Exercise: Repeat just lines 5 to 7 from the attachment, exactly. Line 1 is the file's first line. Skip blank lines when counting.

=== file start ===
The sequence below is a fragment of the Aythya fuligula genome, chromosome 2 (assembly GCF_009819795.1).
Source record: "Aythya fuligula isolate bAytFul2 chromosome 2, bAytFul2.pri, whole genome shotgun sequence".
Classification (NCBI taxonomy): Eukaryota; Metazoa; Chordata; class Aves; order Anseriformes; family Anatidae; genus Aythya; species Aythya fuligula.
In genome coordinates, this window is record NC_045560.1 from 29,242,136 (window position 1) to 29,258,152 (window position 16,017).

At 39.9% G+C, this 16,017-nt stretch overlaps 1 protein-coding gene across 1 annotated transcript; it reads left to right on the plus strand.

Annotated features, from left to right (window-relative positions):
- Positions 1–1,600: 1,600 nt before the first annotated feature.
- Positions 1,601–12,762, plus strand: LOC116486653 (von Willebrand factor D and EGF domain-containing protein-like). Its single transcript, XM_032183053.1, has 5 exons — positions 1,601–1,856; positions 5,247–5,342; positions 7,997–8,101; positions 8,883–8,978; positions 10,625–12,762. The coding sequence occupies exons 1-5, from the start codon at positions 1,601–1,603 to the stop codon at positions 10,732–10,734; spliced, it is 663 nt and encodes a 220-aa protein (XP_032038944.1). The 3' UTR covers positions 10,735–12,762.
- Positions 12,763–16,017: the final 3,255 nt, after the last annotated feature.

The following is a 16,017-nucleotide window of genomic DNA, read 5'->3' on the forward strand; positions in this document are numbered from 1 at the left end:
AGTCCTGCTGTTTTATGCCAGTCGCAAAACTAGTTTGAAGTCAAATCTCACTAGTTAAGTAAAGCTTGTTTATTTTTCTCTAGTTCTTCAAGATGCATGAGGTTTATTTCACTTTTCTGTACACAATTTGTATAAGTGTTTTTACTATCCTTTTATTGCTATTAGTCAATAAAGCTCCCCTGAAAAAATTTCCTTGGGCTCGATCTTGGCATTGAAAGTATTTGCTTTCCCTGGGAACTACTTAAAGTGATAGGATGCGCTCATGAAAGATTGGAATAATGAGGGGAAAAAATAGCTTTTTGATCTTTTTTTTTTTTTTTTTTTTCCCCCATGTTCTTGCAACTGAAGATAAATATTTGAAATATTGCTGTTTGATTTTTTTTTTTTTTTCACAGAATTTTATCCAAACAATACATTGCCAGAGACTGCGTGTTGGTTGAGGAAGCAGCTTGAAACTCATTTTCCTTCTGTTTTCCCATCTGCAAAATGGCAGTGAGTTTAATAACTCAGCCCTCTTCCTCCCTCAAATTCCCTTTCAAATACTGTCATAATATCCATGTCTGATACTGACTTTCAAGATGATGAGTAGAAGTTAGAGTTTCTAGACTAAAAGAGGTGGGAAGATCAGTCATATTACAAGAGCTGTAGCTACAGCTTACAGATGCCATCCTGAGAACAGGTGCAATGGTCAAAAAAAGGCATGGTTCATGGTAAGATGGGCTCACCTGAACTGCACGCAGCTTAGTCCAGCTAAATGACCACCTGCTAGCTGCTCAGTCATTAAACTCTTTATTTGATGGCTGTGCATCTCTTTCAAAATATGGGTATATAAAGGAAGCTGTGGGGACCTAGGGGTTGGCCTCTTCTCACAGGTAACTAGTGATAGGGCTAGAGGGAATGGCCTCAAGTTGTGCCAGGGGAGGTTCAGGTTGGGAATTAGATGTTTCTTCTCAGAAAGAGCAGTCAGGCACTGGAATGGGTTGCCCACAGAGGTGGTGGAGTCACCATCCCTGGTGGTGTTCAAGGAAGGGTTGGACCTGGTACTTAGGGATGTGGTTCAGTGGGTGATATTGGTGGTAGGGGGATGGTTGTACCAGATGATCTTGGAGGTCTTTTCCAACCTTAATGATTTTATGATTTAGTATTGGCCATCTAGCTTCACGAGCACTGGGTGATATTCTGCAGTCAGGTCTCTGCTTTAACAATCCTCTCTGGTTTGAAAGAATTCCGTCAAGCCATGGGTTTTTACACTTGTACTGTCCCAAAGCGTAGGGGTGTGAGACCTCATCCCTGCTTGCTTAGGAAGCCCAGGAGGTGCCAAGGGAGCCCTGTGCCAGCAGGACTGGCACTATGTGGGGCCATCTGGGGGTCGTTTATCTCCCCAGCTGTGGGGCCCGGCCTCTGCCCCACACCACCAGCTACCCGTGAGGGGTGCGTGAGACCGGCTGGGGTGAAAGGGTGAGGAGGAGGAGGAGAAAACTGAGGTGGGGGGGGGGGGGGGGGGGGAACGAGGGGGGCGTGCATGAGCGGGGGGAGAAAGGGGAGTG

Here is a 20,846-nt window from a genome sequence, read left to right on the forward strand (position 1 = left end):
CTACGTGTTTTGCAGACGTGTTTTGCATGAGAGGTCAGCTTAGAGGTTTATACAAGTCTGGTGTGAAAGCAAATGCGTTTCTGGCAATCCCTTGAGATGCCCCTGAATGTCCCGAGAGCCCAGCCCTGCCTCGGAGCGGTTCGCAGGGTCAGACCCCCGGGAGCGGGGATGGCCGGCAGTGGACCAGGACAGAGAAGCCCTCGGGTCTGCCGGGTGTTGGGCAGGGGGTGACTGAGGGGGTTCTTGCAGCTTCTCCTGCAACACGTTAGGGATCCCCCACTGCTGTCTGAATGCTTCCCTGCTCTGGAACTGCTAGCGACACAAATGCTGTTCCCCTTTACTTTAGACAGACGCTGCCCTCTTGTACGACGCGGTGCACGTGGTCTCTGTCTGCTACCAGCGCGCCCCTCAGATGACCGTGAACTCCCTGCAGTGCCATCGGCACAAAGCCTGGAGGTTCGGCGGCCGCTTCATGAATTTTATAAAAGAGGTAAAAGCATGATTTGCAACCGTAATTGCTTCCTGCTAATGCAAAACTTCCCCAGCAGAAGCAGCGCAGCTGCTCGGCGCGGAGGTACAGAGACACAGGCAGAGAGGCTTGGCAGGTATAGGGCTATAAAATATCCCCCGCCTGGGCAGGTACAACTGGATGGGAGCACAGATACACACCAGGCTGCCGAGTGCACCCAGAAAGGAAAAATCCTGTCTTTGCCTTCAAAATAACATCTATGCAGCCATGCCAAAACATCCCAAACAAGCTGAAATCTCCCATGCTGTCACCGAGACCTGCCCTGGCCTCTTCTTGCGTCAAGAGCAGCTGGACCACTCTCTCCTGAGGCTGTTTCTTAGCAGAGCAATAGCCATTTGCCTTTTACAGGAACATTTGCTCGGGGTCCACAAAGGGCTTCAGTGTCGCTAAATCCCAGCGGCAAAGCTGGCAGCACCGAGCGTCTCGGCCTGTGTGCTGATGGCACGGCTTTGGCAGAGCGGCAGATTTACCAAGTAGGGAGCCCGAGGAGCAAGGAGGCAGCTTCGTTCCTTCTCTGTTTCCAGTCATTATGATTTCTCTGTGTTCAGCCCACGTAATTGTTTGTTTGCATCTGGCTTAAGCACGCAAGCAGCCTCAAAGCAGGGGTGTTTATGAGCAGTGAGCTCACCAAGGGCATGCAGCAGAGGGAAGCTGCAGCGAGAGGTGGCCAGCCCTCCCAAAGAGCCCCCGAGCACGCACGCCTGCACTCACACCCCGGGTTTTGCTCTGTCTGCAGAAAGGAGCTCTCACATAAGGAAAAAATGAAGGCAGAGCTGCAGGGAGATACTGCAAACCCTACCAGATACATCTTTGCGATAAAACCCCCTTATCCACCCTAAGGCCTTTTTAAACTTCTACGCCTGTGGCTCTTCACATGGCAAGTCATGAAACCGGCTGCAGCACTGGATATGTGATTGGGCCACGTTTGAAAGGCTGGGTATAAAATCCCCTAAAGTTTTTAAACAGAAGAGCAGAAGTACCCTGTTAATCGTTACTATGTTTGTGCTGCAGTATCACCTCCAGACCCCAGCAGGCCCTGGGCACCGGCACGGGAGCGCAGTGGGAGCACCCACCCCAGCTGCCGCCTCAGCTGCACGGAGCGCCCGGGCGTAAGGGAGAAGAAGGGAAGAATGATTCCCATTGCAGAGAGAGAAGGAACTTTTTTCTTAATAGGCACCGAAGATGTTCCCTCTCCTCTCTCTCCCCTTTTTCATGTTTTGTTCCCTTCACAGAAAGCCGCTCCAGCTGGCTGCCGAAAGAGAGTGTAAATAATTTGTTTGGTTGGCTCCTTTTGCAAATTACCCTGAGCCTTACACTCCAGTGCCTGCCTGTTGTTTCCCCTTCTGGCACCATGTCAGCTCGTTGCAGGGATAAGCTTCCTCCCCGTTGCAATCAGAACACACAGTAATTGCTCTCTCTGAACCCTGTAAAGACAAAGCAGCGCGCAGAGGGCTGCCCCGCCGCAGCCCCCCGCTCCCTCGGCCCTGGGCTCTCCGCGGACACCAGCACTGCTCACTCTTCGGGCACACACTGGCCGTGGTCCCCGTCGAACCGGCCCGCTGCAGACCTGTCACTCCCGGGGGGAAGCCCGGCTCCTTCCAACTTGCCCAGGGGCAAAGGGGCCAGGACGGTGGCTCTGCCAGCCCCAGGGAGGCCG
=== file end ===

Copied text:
At 39.9% G+C, this 16,017-nt stretch overlaps 1 protein-coding gene across 1 annotated transcript; it reads left to right on the plus strand.

Annotated features, from left to right (window-relative positions):
- Positions 1–1,600: 1,600 nt before the first annotated feature.